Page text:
Confusion and dismay seizes them. Amid the wrath of the elements, in which they hear the voice of an angry God, they endeavor to retrace their steps and fly to the shore they have quitted. But Moses stretches out his rod, and the piled up waters, hissing, roaring, and eager for their prey, rush together, and swallow the entire Egyptian host in their black depths.

As the Hebrews witnessed the marvelous work of God in the destruction of the Egyptians, they united in an inspired song of lofty eloquence and grateful praise. Miriam, the sister of Moses, a prophetess, led the women in music.

God in his providence brought the Hebrews into the mountain fastnesses, with the Red Sea before them, that he might work out their deliverance and forever rid them of their enemies. He might have saved them in any other way, but he chose this method in order to test their faith and strengthen their trust in him. 

There are times when the Christian life seems beset by dangers, and duty seems hard to perform. The imagination pictures impending ruin before, and bondage or death behind. Yet the voice of God speaks clearly above all discouragements, “Go forward!” We should obey this command, let the result be what it may, even though our eyes cannot penetrate the darkness, and we feel the cold waves about our feet. 

The Hebrews were weary and terrified, yet if they had held back when Moses bade them advance, if they had refused to move nearer to the Red Sea, God would never have opened the path for them. In marching down to the very water, they showed that they had faith in the word of God, as spoken by the man Moses. They did all that was in their power to do, and then the Mighty One of Israel performed his part and divided the waters to make a path for their feet.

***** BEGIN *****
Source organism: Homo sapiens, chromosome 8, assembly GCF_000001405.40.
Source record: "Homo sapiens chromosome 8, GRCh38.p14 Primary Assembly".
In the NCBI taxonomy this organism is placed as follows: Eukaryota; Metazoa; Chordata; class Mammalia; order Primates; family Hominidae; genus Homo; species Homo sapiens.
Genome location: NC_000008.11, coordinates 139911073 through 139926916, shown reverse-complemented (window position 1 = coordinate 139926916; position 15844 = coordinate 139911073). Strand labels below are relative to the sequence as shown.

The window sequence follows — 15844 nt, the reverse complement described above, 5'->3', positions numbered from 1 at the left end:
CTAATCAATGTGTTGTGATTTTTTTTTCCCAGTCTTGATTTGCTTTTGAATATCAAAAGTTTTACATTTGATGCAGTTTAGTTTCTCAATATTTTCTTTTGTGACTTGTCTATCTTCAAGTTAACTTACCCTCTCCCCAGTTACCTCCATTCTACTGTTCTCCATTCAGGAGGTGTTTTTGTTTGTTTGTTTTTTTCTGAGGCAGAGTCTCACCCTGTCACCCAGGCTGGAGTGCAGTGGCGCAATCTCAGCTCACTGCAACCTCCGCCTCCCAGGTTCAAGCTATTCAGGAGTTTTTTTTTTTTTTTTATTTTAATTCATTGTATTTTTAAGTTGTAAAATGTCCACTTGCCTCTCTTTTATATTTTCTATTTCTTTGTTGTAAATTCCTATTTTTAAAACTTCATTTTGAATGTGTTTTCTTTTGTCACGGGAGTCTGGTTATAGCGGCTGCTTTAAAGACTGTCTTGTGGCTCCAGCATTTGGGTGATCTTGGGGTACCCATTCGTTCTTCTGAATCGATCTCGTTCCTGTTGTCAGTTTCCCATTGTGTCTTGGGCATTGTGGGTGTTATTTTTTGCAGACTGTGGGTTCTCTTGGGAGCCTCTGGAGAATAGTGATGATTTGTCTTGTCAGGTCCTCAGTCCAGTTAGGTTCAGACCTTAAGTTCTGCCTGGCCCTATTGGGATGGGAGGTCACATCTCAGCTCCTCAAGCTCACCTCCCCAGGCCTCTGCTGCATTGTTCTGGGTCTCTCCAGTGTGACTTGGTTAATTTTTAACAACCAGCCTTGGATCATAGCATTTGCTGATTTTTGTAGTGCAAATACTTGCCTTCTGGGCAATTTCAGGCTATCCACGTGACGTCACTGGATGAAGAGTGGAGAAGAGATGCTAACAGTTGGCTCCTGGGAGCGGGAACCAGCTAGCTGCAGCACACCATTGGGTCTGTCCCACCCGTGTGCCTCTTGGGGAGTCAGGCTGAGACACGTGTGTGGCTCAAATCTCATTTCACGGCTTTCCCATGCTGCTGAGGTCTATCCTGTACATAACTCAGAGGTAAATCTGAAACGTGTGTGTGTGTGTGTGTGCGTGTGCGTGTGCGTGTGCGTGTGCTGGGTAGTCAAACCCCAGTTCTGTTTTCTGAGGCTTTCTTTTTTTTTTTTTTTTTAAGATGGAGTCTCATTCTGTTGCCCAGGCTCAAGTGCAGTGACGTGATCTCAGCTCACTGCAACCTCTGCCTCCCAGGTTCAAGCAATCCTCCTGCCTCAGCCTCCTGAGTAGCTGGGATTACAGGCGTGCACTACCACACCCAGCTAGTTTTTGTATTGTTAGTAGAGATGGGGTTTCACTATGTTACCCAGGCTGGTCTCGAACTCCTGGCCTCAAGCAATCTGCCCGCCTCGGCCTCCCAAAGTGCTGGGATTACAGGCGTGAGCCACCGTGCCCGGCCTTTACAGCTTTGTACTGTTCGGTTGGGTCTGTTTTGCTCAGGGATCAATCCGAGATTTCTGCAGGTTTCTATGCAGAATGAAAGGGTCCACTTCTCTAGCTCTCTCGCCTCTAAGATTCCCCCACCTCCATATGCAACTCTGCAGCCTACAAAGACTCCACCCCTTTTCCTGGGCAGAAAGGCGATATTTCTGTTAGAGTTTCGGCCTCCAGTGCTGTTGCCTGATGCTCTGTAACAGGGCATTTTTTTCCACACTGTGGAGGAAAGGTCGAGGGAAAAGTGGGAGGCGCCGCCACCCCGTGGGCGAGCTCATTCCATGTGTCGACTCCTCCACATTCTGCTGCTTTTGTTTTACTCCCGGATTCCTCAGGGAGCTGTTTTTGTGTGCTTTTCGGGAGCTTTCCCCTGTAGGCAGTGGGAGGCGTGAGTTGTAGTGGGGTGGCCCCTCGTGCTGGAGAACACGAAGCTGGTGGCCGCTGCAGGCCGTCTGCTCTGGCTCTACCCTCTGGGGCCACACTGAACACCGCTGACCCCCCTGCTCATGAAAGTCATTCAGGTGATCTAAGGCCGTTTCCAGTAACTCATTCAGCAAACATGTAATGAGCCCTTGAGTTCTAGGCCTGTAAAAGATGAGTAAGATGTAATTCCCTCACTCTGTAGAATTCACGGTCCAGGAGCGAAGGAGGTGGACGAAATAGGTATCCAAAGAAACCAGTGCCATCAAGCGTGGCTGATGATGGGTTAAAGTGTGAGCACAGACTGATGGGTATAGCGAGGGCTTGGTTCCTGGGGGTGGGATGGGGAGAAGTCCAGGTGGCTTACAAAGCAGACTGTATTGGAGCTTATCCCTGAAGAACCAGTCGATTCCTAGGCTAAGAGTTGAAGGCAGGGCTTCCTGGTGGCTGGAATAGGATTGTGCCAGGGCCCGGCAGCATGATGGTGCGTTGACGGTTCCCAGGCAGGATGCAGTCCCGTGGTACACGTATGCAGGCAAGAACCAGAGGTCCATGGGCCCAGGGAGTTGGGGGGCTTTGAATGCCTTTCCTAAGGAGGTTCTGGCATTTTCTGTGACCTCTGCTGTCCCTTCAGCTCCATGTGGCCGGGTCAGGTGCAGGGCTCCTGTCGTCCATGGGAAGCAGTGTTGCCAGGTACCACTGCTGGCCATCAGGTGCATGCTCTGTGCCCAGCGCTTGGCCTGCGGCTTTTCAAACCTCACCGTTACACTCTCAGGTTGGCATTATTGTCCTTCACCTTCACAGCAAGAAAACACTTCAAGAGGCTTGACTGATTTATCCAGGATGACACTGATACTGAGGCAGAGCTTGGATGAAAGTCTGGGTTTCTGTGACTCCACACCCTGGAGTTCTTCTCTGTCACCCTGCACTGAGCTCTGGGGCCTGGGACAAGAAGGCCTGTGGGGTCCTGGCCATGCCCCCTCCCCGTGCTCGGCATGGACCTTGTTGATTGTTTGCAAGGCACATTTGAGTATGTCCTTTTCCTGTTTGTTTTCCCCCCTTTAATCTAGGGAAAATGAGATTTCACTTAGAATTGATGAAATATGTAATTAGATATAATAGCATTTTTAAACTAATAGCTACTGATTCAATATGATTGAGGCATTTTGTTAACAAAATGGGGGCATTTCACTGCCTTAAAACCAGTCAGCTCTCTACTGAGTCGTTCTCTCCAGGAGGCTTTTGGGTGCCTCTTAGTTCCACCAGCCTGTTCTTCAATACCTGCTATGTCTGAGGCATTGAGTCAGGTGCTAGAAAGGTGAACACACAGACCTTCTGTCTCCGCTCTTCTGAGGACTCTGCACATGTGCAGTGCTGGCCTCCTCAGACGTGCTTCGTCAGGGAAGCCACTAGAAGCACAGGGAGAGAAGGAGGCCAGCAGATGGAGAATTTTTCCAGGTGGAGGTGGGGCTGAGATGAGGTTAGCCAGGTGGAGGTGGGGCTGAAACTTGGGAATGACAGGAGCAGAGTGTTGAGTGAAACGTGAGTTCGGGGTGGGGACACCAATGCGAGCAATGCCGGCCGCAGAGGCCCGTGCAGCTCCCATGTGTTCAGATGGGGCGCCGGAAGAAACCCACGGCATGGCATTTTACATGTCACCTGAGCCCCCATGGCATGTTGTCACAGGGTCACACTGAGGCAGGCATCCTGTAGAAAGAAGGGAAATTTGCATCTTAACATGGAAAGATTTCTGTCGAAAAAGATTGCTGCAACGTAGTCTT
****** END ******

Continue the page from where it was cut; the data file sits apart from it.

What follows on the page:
The clouds that gather about our way will never disappear before a halting, doubting spirit. Unbelief says, We can never surmount these obstructions, let us wait until they are removed, and we can see our way clearly. But faith courageously urges an advance, hoping all things, believing all things. Obedience towards God is sure to bring the victory. Through faith only can we reach Heaven.

There is a great similarity between our history and that of the children of Israel. God led his people from Egypt into the wilderness, where they could keep his law and obey his voice. The Egyptians, who had no regard for the Lord, were encamped close by them; yet, what was to them a great flood of light, illuminating the whole camp, and shedding brightness upon the path before them, was to the hosts of Pharaoh a wall of clouds, making blacker the darkness of night. 

So, at this time, there is a people whom God has made the repository of his law. To those who obey them, the commandments of God are as a pillar of fire, lighting and leading the way to eternal salvation. But unto those who disregard them, they are as the clouds of night. The fear of the Lord is the beginning of wisdom. Better than all other knowledge is an understanding of the word of God. In keeping his commandments there is great reward, and no earthly inducements should cause the Christian to waver for a moment in his allegiance. Riches, honor, and worldly pomp are but as dross that shall perish before the fire of God’s wrath.